This meter circuit was drawn separately from the transmitter circuit for clarity. It is connected between the antenna and ground wire.
I call this a tuning meter because it is neither an SWR meter nor a power meter. It simply shows relative voltage signal level across the antenna-ground feed point. The objective is to get the highest reading possible consistent with good signal stability and keying reliability while making adjustments to the zinc negative resistance device, R2 and C2. Various transmitter adjustments will usually produce readings between 5 and 50 microamps.
I also like to call this meter a "Bottom Line Meter" because after all that may be accomplished by using a fancy SWR meter and power meter, the bottom line is that maximum signal voltage represents maximum power to the antenna. It just doesn't tell you how much. To get some idea of the output power, I used other means as described below.
AS LONG AS THE FREQUENCY AND THE ANTENNA-GROUND SYSTEM REMAIN THE SAME, A PEAK READING ON THIS METER WILL INDICATE MAXIMUM SIGNAL STRENGTH BEING FED TO THE ANTENNA.
The meter was reading approx 30 ua when the recorded signal was heard at a distance of 5 miles.
I almost always get good results using this "Bottom Line" method of tuning antennas. During one period of time, I was able to consistently make at least one contact a day across the pacific ocean from Los Angeles using roughly 1/2 of a watt.
This antenna-ground system and tuning method may not win any efficiency contest but I think I can safely say that it works reasonably well.
The antenna is 50 feet of wire supported by a loop of rope in a tree. This is 3/8 wave at the 7.038 frequency that is used here. I chose the 3/8 wave length antenna simply because it is a happy medium between the low impedance of a 1/4 wave and very high impedance of a 1/2 wave wire. I figured it would be a reasonable impedance to match to a transmitter.
The ground for the transmitter is a 1/4 wave 33 feet 4 inches long wire laid on the ground. Alternatively, clipping to the screw of an electrical outlet inside the house seems to work just about as well for a transmitting ground. I was interested however, to see how well the quarter wave ground wire would work for reasons of portability and the ability to set up an antenna system in the field away from house grounds etc. The quarter wave ground wire seems to work well in comparison to other types of ground connections.
Almost any antenna length can be loaded up to transmit well but I am describing this exact configuration including the wire laid on the ground, because it seems to work well enough and it makes all the variables repeatable for anyone who may be interested in replicating this project.
When I used this transmitter on 80 meters everything was done exactly the same way except for using a 98 foot antenna wire, a 65 feet 4 inch ground wire and a 3.579 mhz crystal.
The tuning meter described above and C2 of the transmitter seemed to work well for matching and loading up this antenna. No fancy SWR meters, power meters or transmission lines were used. It would be difficult to find equipment that could give accurate readings at such low power levels anyway.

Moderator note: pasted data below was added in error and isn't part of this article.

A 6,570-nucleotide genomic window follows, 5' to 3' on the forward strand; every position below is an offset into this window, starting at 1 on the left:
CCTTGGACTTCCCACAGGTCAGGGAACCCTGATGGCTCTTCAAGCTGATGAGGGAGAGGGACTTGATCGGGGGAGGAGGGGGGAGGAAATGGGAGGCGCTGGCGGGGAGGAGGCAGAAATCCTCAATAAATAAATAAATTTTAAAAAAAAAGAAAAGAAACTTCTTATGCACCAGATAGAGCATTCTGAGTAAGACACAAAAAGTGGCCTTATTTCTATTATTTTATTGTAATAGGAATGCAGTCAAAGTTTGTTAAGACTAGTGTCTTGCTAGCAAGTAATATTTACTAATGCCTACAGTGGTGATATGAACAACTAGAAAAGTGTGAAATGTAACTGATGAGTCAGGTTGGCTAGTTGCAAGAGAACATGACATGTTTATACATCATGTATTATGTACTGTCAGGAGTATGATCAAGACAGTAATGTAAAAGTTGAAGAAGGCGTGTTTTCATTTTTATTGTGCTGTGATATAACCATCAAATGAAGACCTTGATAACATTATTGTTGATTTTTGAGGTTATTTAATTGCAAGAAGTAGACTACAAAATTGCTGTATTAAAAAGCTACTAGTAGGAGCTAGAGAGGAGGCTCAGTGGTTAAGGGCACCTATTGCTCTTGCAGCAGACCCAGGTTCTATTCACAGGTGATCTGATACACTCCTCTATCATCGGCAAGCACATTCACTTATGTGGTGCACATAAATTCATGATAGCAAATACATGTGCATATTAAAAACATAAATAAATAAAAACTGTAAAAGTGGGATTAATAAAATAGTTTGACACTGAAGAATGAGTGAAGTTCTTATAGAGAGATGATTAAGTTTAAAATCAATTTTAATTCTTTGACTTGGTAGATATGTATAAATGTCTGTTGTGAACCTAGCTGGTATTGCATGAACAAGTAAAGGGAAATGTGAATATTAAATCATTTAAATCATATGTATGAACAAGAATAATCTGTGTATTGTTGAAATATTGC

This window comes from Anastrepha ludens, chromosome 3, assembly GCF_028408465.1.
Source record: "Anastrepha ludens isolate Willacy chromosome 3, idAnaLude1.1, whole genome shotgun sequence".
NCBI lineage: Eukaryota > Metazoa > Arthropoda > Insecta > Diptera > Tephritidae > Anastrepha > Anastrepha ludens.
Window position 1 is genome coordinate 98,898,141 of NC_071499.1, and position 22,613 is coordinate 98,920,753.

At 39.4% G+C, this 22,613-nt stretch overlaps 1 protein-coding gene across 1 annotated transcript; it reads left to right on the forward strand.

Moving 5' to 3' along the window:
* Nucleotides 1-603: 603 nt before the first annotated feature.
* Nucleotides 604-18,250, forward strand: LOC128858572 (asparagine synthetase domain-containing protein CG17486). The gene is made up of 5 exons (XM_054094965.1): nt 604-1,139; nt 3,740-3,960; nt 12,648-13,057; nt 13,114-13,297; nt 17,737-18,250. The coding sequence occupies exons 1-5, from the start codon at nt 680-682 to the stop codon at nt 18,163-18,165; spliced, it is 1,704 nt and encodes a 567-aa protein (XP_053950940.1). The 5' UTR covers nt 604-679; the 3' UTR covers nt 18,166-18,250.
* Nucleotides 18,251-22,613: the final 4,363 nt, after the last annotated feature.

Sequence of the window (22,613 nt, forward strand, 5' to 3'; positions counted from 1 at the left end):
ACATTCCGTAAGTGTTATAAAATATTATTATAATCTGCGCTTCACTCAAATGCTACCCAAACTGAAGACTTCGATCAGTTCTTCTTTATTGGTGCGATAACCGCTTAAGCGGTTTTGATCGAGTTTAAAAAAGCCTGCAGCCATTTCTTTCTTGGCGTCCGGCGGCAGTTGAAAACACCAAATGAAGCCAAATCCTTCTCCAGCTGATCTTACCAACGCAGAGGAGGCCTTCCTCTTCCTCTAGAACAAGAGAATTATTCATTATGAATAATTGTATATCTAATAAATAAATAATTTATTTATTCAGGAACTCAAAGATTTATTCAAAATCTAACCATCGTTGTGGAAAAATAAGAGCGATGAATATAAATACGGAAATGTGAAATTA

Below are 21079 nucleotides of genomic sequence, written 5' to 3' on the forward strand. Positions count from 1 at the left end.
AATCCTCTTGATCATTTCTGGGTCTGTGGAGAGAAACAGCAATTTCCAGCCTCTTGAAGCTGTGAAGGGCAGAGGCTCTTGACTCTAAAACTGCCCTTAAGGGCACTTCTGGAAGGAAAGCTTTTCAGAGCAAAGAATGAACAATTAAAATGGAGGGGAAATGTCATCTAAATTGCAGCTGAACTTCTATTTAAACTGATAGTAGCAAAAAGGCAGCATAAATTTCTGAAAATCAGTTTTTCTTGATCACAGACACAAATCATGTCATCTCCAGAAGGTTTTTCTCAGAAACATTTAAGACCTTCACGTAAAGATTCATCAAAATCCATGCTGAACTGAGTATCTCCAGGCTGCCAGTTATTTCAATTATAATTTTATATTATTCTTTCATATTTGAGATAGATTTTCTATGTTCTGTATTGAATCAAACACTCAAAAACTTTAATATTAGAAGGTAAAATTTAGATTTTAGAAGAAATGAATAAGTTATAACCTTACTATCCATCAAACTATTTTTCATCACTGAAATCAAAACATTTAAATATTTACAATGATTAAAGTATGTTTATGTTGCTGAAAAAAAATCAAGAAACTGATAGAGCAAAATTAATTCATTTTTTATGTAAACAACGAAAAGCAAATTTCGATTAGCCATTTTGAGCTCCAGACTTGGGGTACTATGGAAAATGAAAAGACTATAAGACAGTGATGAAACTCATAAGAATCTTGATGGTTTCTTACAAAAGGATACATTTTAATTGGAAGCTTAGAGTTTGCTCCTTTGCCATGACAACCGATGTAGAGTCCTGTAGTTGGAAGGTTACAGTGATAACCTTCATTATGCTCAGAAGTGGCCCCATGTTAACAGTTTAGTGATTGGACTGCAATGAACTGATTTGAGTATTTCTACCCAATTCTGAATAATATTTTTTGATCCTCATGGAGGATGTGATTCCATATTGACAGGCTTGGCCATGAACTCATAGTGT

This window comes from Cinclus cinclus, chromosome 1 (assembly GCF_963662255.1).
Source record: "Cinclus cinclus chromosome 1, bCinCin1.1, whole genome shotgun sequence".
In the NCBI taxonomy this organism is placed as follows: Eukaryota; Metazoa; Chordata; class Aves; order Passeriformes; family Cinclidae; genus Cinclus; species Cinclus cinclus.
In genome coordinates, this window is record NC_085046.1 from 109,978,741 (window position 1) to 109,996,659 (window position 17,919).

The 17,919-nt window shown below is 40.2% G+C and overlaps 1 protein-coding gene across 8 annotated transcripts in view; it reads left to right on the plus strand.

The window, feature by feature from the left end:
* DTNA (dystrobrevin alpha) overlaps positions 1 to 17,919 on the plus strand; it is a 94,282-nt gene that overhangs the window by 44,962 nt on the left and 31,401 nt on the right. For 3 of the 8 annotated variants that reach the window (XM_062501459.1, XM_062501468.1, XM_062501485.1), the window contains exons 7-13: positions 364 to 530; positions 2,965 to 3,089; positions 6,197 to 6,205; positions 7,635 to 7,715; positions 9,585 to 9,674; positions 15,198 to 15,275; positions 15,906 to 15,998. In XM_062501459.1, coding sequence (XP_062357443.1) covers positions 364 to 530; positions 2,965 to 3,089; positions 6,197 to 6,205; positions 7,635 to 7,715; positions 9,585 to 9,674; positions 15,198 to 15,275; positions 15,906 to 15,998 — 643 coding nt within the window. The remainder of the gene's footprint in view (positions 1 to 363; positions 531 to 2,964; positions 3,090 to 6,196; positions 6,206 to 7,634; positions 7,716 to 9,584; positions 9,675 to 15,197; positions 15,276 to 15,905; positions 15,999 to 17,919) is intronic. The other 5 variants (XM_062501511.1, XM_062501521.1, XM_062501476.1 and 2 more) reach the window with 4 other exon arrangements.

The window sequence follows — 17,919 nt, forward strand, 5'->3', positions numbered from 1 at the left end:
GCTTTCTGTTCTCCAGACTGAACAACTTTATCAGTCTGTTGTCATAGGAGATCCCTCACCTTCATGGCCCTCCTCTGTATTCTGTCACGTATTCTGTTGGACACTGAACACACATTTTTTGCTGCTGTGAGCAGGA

Being curious about output power levels however, I made some effort to determine the approximate power obtained from the output of the transmitter.
I improvised an impedance bridge to measure the feed impedance of this antenna and ground system. The results of my crude antenna measurements were 300 ohms resistance and 568 ohms inductive reactance at the frequency of 7.038 mhz. Some elementary trigonometry revealed an overall impedance of 642 ohms. I used these values to help determine how much power this transmitter was putting into the antenna.
While doing some previous testing with an oscilloscope connected between antenna and ground, I found that a healthy catwhisker setting could produce roughly 800 mv peak to peak or more. 800 millivolts peak to peak causes about 30 microamps deflection of the meter described above. The meter, connected between the antenna and ground, read approximately 30 microamps when the 5 mile transmission was heard.
800 mv peak to peak is equivalent to 283 mv rms. Dividing this by 642 ohms gives 440 microamps. 440 microamps squared times 300 ohms resistance gives 58.2 microwatts output.
As an independent test, I connected the output of the transmitter to a 300 ohm resistor and an oscilloscope. Some of the scope readings were 350 mv peak to peak across the 300 ohm resistor. 350 mv peak to peak is equivalent to 124 mv rms. 124 mv squared and divided by 300 ohms gives 51 microwatts. These two tests agree close enough that I am satisfied that the transmitter was putting out very roughly 50 microwatts.
This circuit keys the transmitter about once every second to make the signal easy to identify. This type of keyer made it possible to do the experiment, including keying the transmitter, without having any transistors whatsoever in the entire transmitting system.
It is a relay connected as a buzzer but with a huge capacitor across the coil to make it run slow (about one pulse per second). The 1k pot can adjust the duty cycle to approx 20 to 40 percent. In this case a 4400 uf capacitor is used but the size of this capacitor has to be determined by experiment depending on the relay used.
Zinc negative resistance crystal oscillator running at 7.038 mhz. The scope trace clearly shows that the circuit is running at a true 7.038 mhz. and not at some sub multiple frequency.